Celebrate National Park Week!

Yosemite National Park
Kraig Becker

National Park Week is an annual event that is celebrated by America's National Park Service as a way to remind Americans and foreign visitors of the amazing opportunities that the parks provide. In terms of outdoor environments and historical significance, these places are amongst the very best that the U.S. has to offer, which is why the NPS goes to great lengths to celebrate these places each and every year. 

Typically National Park Week takes place sometime in April each year, with many of the parks hosting special events to help celebrate public lands and the wild spaces that are contained within park boundaries. Since the event is held before the major summer travel rush, most of the parks are actually quieter and more accessible than they would be between Memorial Day and Labor Day, when family vacations often bring an overwhelming number of people. This makes Park Week a great time to visit, although be sure to check for updates on potential closures, as spring snows can often make some of the parks more challenging to get to.


Some of the more popular events that take place throughout the week include Park Rx Day, which stresses the health benefits of spending time in nature. Junior Ranger Day gives younger visitors the chance to earn a special merit badge by taking part in some fun and educational activities too. And, National Park Week also tends to overlap with Earth Day, which is another annual event meant to remind us to take care of our planet and protect or dwindling natural resources. The National Parks are definitely a symbol of those conservation efforts, as these iconic and beautiful places have been specifically set aside and protected so that everyone can enjoy them, including generations of travelers yet to come.


Of course, one of the hallmarks of National Parks Week is that the entry fees for each park is waived for the duration of the event That means that anyone who visits one of the parks during that period can gain access without having to pay the normal rates. That can add up to a substantial savings for travelers depending on which parks they visit during that time. It is important to point out however that this isn't the only time of the year when free entry is a possibility. You can find out when the Park Service waives fees on other days by clicking here.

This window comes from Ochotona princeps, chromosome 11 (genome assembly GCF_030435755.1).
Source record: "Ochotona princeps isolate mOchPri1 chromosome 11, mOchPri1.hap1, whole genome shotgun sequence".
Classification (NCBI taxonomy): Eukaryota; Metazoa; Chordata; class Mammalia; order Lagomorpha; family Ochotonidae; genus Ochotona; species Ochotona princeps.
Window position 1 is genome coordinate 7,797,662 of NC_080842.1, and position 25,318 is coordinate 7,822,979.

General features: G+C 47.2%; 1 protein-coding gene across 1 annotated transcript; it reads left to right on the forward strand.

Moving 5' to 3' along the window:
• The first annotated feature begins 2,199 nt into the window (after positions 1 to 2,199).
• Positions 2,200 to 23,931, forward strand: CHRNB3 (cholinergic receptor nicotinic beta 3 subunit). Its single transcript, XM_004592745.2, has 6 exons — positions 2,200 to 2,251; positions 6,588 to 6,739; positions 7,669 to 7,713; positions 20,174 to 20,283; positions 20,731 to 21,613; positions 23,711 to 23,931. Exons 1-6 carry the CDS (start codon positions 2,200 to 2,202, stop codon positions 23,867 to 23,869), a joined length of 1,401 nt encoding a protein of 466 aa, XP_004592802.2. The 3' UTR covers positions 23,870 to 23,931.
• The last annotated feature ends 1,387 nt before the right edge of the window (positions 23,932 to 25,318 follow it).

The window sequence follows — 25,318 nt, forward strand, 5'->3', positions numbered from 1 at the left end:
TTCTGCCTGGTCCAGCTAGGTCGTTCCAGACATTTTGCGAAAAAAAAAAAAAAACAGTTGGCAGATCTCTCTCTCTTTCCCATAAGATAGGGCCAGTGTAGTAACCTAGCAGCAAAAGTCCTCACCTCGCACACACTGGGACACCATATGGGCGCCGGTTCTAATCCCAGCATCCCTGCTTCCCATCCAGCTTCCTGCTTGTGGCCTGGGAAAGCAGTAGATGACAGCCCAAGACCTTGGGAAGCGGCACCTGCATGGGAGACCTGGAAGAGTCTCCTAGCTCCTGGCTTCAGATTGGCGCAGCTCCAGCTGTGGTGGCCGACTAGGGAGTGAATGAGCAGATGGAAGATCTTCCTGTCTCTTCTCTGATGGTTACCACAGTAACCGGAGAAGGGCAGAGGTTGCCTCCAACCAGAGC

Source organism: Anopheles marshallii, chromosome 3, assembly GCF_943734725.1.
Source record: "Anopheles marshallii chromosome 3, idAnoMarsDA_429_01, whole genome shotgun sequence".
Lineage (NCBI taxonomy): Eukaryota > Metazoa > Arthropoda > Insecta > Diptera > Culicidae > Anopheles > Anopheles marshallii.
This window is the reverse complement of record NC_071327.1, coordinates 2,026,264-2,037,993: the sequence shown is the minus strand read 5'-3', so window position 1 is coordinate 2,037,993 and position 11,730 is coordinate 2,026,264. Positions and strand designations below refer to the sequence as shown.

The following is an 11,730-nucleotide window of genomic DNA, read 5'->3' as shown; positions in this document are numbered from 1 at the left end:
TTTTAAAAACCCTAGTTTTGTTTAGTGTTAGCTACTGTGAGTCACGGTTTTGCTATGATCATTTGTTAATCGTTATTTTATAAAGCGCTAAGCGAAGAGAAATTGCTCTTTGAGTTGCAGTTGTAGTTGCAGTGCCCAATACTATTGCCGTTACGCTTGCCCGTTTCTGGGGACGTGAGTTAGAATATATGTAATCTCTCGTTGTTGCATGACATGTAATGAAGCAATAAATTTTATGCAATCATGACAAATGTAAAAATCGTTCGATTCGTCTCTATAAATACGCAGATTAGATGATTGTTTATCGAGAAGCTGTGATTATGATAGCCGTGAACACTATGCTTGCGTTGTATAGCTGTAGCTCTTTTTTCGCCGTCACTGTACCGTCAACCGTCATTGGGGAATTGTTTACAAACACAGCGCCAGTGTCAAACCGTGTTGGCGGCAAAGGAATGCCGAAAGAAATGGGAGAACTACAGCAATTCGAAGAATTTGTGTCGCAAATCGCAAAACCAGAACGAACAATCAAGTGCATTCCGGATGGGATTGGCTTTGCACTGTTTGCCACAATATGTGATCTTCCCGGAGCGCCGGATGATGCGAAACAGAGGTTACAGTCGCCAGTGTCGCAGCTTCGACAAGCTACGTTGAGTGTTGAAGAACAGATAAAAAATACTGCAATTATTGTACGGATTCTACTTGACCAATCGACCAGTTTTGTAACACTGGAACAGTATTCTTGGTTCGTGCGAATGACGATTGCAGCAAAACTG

For more than 100 years the men and women of the NPS have been working hard to not just protect and preserve these lands, but to promote them to the public as well. Judging from the record number of visitors over the past few years, they have been highly successful in that endeavor. While those increased numbers bode well for American's looking to experience true wilderness environments, they also bring bigger challenges for the Park Service. Dealing with larger crowds can put a strain on infrastructure and resources, which is why most parks are constantly on the lookout for volunteers to help build trails, make repairs, and keep the environment clean.


All told, there are 411 entities that make up the U.S. National Park System, with 59 of them actually being designated as parks, while the others fall into categories that include national monuments, national preserves, and national historical sites. Of those, about a third charge an entry fee throughout the year, although each of them allows free admission during National Park Week and other times throughout the year.

Additionally, in 2015 the Obama administration announced the Every Kid in a Park initiative, which allows all 4th graders – and their families – to enter the parks for free at any time. The children need to apply for a permit prior to embarking on their travels, but it is another way to allow people to experience these great places without having to pay the entry fee.

For me, the National Parks have always been great travel destinations. Whether you're looking for natural beauty in the landscapes, amazing wildlife encounters, or opportunities for outdoor adventure, it is tough to top places like Yellowstone, Yosemite, or the Grand Canyon. If you haven't experienced those places for yourself yet, you must put them on your bucket list. And if you have been there before, then perhaps its time to consider going back. Either way, you won't regret it.